When the news broke about the bomb at the Boston Marathon, most of us reacted, understandably and appropriately, with horror, grief, and anger. Some may have even cried instinctively, “Oh, the humanity!” a phrase made popular by the reporter who uttered these words after witnessing the explosion of the Hindenburg in 1937. Thirty-six died that day. Three dead and over 140 injured in Boston. We feel the humanity, i.e. the “masses” as well as the “compassion.” We are instantly connected to them and feel their pain. We share their suffering. We identify.
Any feeling person is able to empathize with people caught in such tragedies. If we cannot, we should probably be reading the barometer of our moral and emotional sensitivities to see if something is broken and why.
Unlike with the Hindenburg tragedy, in the Boston bombing there are other characters in the story besides the victims. There are the perpetrators bent on violence. So, on the flip side of our cries of grief, we also cry for justice to right the wrong, and this instinct also should assure us we are human.
Some of us, also, may have uttered, “Oh, my God!” at the sight of this bombing. More than cursing, such a cry is possibly the most appropriate of all because, in essence, it embraces both the feelings of humanity, grief mixed with anger, and a belief in the only One who could possibly make sense out of this horror or offer a proper response.
God’s incarnation in Jesus tells us he identifies with us in our suffering. Jesus is also God’s response to the cries for justice as he comes not only as savior but as judge. “Vengeance is mine,” says God. So, when we genuinely cry, “Oh, my God!” our agony and outrage become not simply our identification with humanity but our identification with God in his suffering and in his working out of justice.
In such tragedies as Boston, there is one person we usually overlook in our identification with humanity. As repulsive as this may sound, we must also identify with the bomber. He is one of us. The darkness that lurks in these culprits is in all of us. In a universal sense, we share in their guilt. In small ways every day, we hurt and maim those around us with our thoughts and actions, even those we love the most! Jesus said that we cannot afford a posture of self-righteousness because when we even so much as harbor anger against someone, we face the same judgement as a murderer (Matthew 5:21-22).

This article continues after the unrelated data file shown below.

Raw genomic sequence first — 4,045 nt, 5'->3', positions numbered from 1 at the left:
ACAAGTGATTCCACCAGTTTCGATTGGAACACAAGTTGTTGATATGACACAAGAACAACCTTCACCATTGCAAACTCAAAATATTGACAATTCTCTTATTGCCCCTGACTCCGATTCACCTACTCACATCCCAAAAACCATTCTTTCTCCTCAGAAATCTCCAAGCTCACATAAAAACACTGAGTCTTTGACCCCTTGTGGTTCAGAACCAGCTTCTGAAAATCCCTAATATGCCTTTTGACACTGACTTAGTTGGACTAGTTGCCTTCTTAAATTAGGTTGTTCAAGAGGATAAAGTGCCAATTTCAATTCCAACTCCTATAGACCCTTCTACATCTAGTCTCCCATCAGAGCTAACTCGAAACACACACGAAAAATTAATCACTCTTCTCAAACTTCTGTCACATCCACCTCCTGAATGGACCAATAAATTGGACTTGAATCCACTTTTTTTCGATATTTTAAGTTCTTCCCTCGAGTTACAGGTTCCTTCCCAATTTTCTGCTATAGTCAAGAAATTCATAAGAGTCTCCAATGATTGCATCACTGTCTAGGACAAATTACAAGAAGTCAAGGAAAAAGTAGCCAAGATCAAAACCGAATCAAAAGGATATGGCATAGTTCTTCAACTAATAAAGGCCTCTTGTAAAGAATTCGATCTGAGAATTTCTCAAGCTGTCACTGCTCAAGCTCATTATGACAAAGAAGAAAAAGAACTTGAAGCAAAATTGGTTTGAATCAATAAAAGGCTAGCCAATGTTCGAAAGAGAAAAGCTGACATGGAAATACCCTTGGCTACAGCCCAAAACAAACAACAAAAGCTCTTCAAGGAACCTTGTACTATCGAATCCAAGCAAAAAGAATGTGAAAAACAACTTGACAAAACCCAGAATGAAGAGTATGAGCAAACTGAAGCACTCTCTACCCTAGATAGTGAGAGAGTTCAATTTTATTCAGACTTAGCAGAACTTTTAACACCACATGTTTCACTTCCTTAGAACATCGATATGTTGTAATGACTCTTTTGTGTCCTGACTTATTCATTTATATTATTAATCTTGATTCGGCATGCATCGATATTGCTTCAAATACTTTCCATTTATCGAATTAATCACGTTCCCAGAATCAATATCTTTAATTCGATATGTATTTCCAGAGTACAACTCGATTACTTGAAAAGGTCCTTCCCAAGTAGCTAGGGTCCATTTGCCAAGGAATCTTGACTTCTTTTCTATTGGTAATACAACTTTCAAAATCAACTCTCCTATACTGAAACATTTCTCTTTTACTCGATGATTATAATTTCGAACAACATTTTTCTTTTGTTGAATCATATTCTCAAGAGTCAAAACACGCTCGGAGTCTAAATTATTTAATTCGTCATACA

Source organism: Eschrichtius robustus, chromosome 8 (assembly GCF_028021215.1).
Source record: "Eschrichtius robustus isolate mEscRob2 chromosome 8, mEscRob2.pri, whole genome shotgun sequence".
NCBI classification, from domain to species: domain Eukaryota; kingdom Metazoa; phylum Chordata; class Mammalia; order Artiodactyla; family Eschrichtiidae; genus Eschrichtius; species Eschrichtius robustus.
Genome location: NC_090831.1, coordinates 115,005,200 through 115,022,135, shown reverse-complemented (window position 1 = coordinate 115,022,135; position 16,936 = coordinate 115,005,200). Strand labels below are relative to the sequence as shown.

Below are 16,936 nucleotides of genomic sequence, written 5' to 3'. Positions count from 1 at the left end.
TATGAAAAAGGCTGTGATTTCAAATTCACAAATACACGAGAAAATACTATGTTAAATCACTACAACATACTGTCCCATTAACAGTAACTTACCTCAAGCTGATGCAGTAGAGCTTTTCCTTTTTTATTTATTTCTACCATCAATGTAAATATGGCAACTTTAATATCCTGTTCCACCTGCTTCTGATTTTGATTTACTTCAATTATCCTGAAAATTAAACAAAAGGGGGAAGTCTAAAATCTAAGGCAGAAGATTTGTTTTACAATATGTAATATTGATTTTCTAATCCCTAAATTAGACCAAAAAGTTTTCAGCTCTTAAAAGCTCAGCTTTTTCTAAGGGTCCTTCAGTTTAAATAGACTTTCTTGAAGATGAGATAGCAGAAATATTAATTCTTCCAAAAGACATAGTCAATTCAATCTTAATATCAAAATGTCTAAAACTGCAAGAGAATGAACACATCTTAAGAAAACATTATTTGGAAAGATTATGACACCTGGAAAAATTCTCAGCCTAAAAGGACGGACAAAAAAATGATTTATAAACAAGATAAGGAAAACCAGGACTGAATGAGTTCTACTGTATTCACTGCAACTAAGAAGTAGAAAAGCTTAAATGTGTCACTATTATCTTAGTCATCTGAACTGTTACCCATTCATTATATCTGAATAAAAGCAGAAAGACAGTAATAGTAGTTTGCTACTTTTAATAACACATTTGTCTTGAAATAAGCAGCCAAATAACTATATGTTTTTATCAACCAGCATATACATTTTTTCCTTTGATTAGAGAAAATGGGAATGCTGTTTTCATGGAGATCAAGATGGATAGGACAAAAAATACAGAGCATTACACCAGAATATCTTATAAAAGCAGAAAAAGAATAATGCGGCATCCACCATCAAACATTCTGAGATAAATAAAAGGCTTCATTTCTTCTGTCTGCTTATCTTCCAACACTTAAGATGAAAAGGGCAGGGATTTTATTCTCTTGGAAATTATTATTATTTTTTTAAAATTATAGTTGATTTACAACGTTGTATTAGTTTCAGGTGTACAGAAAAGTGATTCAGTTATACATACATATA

But there is hope and forgiveness when we can genuinely cry, “Oh, my God!”At its base, this is the cry of the priest who stands between God and the world. It is both a cry of horror at human suffering and at our own culpability in it. But it is also a cry of faith, a cry for God to identity with our pain and guilt and do something about it.
If nothing else, the horror of Boston should incite us to become partakers. It should provoke us to ask how well we actually know those around us. Do we take the time to identify with each other's alienation, longings, and pain? Do we also have the courage to face each other's sins and darkest thoughts? When we partake in each other’s suffering and partake in each other’s guilt as though they were our own, we proclaim the Kingdom of God has come. We proclaim both “Oh, the humanity!” and “Oh, my God!”